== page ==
You are here

Recipient Spotlight: Philadelphia Head Start’s Debra Miller

Debra Miller, a Philadelphia-based teacher and enthusiastic supporter of Second Chance Toys, generously took some time to answer some questions about how SCT makes a difference in the lives on her students.

As Ms. Miller explains below, every little bit helps in the classroom, as oftentimes school districts cannot afford to provide all of the resources needed for and by students.

What did you wish more people knew about teachers and the overall profession today?

Debra Miller: I wish people understood how hard teachers work.  It's not just the hours in the classroom. It's planning and individualizing lessons so that each child gets the information in ways that are easy for them to comprehend.  Children come into a classroom with different levels of what they know.  Some children have been exposed to things outside their neighborhood while other live their life in a six block radius and never experience anything different.  It takes a lot of time at home to coordinate lessons and teach individually and in small groups, which is what the district is moving to.

How did you first learn about Second Chance Toys?

D: I received a letter in the mail from Craig Scott and his children about 10 years ago when they were first starting Second Chance Toys.  I was the Head Teacher at a school district of Philadelphia, a site of Head Start. We had 114 children, all low income in the middle of North Philadelphia.  Any donation we received was greatly appreciated.

When did you first get involved with Second Chance Toys?

D: I responded and spoke to Mr. Scott.  His involvement was tremendous.  We arranged for a toy delivery for Christmas.  The 1-800-GOT-JUNK? Truck arrived with bags and bags and bags and bags of toys.  We were able to fill up an entire room with toys for the children to come in and select any toy they wanted.  I cannot tell you how wonderful it was. The looks on the children's faces and their pride in their selection was amazing. This participation continued for the next eight years until the school district closed that site. I contacted Mr. Scott to let him know that Trinidad had closed and I was now at another Head Start in an elementary school.  He was so nice to continue the generous donations at my new location.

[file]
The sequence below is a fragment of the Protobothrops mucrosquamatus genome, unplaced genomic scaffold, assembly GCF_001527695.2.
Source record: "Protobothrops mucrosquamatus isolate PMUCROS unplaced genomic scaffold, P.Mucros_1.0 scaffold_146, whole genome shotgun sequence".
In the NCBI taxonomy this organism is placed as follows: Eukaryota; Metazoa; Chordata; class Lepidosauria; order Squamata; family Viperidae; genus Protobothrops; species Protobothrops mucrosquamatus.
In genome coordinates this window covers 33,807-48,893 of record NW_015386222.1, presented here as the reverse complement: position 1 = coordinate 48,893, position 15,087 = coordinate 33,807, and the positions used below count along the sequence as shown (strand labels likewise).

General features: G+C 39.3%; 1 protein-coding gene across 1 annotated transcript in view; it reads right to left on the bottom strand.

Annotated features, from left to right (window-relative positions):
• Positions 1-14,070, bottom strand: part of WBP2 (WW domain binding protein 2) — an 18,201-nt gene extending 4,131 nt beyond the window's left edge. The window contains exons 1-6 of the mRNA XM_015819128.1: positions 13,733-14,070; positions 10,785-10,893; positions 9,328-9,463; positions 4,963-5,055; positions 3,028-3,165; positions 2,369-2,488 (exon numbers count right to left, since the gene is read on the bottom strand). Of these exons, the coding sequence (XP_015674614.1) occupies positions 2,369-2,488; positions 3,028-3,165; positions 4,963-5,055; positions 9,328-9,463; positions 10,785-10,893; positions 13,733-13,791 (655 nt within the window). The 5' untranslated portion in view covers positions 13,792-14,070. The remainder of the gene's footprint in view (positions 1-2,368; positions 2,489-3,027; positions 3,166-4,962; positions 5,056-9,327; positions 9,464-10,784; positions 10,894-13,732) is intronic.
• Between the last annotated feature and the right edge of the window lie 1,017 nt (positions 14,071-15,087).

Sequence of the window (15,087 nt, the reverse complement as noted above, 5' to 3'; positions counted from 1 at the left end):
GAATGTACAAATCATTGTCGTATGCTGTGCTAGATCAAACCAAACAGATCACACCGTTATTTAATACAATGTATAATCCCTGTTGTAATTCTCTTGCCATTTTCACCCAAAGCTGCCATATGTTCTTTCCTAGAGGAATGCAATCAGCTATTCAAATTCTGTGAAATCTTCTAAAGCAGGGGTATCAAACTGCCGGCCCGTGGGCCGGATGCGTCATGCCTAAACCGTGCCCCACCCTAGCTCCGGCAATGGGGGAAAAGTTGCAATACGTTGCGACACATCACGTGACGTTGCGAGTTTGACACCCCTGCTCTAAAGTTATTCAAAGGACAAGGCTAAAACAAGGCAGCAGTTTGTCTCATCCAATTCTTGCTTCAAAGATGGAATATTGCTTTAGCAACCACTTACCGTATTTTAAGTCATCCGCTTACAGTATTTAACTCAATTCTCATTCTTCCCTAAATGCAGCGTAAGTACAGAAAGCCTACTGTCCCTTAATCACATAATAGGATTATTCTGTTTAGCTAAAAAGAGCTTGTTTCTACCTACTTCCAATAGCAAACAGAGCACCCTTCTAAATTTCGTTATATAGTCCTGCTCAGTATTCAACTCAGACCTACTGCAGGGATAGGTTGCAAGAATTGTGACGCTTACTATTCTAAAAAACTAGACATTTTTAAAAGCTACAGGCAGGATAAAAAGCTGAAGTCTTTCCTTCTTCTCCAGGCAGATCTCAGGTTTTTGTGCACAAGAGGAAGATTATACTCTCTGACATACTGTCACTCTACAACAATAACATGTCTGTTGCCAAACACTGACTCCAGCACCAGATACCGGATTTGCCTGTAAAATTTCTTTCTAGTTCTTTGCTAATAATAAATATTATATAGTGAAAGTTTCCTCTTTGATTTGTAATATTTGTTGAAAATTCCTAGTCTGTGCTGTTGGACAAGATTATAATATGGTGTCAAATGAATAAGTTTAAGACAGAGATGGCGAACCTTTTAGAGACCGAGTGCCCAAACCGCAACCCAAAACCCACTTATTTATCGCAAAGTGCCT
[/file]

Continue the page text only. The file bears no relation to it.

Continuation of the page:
What is your favorite part about being involved with Second Chance Toys?

D: This is a wonderful team of people that work tirelessly to ensure that low income children receive good quality recycled toys that are brand new toys to them.  Many of these children come from single parent households with many brothers and sisters, and have little money left to buy toys.  My classroom children receive toys every year. 

Is there a toy or item that's been donated that has especially meant a lot?

D: We had a little boy this year who was extremely developmentally-delayed, and had no communicable language, along with several other special needs.  We received a multi-purpose play cube that contained a bead on three different wires that were curly, humpy, windy, on one side, another side of the cube had different shapes that spun around, another side had bells, and buttons and knobs to turn and each one created another sound, and so on. We knew this was the perfect toy for this child. He sat for an hour on the floor after he received it just playing and exploring.  It was the longest time he sat still and focused on anything for that long.

What sorts of items are most useful to receive in donation drives?

D: Anything. Remember , most of these children have nothing. The girls love kitchens, doll houses, carriages, anything Dora and Barbie. The boys love cars and trucks and basketball hoops, and Spiderman and Batman, bikes. But truly just anything they get to pick and take home and call their own is enough for them.  

Finally, how can someone be most helpful to a teacher like yourself?

D: Teachers have very little supplies and buy most of the things for their classrooms and necessities for their children themselves. I buy my children pencils, composition books, pencil boxes every September, and throughout the year we buy supplies to enhance our lessons. There are never enough books in a classroom for the children to read and take home and love. A teacher is grateful for any donations,  she will always find a use for anything.

Author: Darren Paltrowitz, Music & Media Licensing at Viacom